United States District Court, D. New Jersey
REPORT & RECOMMENDATION
B. CLARK, III United States Magistrate Judge
matter has been opened by the Court sua sponte based
on Defendants' Cannavo Salvatore, SaratogaBlue Capital
Advisors, LLC, Blue Waters Equity and Development, LLC
(collectively “Defendants”) failure to comply
with Court orders and defend this case. For the reasons set
forth below, it is respectfully recommended that
Defendants' Answer be stricken and default entered
November 5, 2018, Defendants removed this action from the
Supreme Court of the State of New York, County of Queens
pursuant to 28 U.S.C. § 1441. Dkt. No. 1. Defendants
filed their Answer on the same date. Dkt. No. 3. On December
20, 2018, the Court granted Defendants' motion to change
venue from the United States District Court for the Eastern
District of New York to the United State District Court for
the District of New Jersey. Dkt. No. 16.
15, 2019, Defendants' attorneys, Rima Ayzen (“Ms.
Ayzen”) and Sarah Yean Khurana (“Ms.
Khurana”) of Kruzhkov Russo PLLC, filed a motion to
withdraw as counsel for Defendants based on Defendants'
failure to communicate effectively and failure to compensate
them as counsel. Dkt. Nos. 21, 22. The Court thereafter
scheduled an in-person conference for September 10, 2019 with
all counsel and parties to address the motion to withdraw.
Dkt. No. 25. On September 11, 2019, the Court issued an Order
to Show Cause (“OTSC”) after Defendants failed to
appear at the September 10, 2019 conference. Dkt. No. 30. The
OTSC required Ms. Khurana and Plaintiffs' counsel to
serve a copy of the OTSC on Defendants by certified mail,
return receipt requested, and file proof of said service with
the Court. Id. The OTSC also mandated that
Defendants appear in-person before the Court on October 23,
2019 and submit a position paper outlining why their Answer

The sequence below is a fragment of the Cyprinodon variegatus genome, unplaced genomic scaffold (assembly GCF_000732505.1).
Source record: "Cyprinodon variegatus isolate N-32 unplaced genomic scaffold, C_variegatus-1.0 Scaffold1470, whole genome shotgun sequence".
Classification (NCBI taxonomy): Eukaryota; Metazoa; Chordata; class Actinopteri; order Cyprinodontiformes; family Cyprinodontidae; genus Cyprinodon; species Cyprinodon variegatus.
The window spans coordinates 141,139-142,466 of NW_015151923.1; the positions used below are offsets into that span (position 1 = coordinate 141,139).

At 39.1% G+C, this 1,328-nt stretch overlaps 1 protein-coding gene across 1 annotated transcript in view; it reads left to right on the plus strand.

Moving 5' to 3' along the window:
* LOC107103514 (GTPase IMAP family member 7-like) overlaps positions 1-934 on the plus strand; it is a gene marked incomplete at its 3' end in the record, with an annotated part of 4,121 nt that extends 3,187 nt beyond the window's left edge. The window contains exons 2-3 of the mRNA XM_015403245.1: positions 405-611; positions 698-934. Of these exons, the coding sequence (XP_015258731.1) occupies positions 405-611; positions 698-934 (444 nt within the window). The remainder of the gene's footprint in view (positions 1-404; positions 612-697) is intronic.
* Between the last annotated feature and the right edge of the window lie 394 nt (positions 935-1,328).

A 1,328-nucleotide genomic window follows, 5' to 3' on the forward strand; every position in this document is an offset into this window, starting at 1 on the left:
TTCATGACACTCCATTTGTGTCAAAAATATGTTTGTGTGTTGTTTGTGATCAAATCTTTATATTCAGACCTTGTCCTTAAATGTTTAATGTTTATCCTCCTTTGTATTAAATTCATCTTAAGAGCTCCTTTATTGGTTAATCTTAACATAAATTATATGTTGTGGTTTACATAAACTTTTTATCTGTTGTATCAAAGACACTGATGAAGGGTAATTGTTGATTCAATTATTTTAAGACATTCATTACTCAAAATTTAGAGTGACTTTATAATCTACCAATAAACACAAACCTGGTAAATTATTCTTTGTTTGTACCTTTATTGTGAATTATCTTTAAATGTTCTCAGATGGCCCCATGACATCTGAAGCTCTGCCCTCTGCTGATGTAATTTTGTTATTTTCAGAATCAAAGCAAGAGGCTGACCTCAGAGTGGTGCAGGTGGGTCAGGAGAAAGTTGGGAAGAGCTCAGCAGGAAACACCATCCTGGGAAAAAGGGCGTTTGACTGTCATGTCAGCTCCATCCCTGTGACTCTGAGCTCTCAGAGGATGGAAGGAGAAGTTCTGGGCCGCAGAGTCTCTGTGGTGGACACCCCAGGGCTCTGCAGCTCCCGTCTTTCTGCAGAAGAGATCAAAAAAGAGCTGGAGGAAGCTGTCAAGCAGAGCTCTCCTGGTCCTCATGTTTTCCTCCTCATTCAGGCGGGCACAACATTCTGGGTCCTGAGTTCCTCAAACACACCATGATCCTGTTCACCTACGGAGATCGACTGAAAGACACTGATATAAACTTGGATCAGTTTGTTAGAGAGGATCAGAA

should not be stricken no later than October 10, 2019.
Id. Finally, the Court granted Kruzhkov Russo
PLLC's motion to withdraw as counsel for Defendants and
required Plaintiffs' counsel and Ms. Khurana to serve a
copy of the order on Defendants by certified mail, return
receipt requested. Dkt. No. 29. Ms. Khurana was also directed
to serve a copy of the order on Defendants by email.
September 17, 2019, Ms. Khurana filed a declaration with the
Court attesting that she had served a copy of the OTSC and
order by email and by certified mail, with return receipt
requested at Defendants' last known address. Dkt. No. 31.
On September 20, 2019, Plaintiffs' counsel filed a
declaration with the Court attesting that he had also served
the OTSC and order on Defendants by regular mail and
certified mail, with return receipt requested. Dkt. No. 32.
10, 2019 came and went without any paper submission, or any
other communication, from Defendants. Defendants then failed
to appear at the OTSC hearing on October 23, 2019.
Federal Rules of Civil Procedure authorize courts to impose
sanctions for failure to respond to court orders and for
failure to prosecute or defend a case. See Fed. R.
Civ. P. 37(b)(2). Rule 37(b)(2) explicitly recognizes the
court's ability to strike a pleading, in whole or in
part, for failure “to obey an order to provide or
permit discovery.” Id.
where a sanction may “deprive a party of the right to
proceed with or defend against a claim, ” courts must
weigh the six factors enunciated by the Third Circuit in
Poulis v. State Farm Casualty Co., 747 F.2d 863 (3d
Cir. 1984) in deciding whether to impose the sanction.
See Comdyne I, Inc. v. Corbin, 908 F.2d 1142, 1148
(3d Cir. 1990). The Poulis factors are:
(1) The extent of the party's personal responsibility;
(2) the prejudice to the adversary caused by the
plaintiff's conduct; (3) the history of dilatoriness; (4)
whether the conduct of the party or the attorney was willful
or in bad faith; (5) the effectiveness of sanctions other
than dismissal, which entails an analysis of alternative
sanctions; and (6) the meritoriousness of the claim.
Poulis, 747 F.2d at 868 (emphasis omitted). No.
single Poulis factor is determinative and dismissal
may be appropriate even if some of the factors are not met.
See Mindek v. Rigatti, 964 F.2d 1369, 1373 (3d Cir.
1992); Hicks v. Feeney, 850 F.2d 152, 156 (3d Cir.
Defendants' Personal Responsibility.
case, it appears that Defendants are solely responsible for
their failure to comply with court orders and defend this
matter. At the outset, Defendants failed to cooperate with
their prior attorneys. Defendants' counsel withdrew on
September 11, 2019, and Defendants have made no apparent
efforts to retain new counsel. Moreover, both Plaintiffs'
counsel and Ms. Khurana served Defendants the OTSC by regular
mail, certified mail, and email, and yet Defendants did not
respond nor appear when required to do so by the Court. By
failing to ...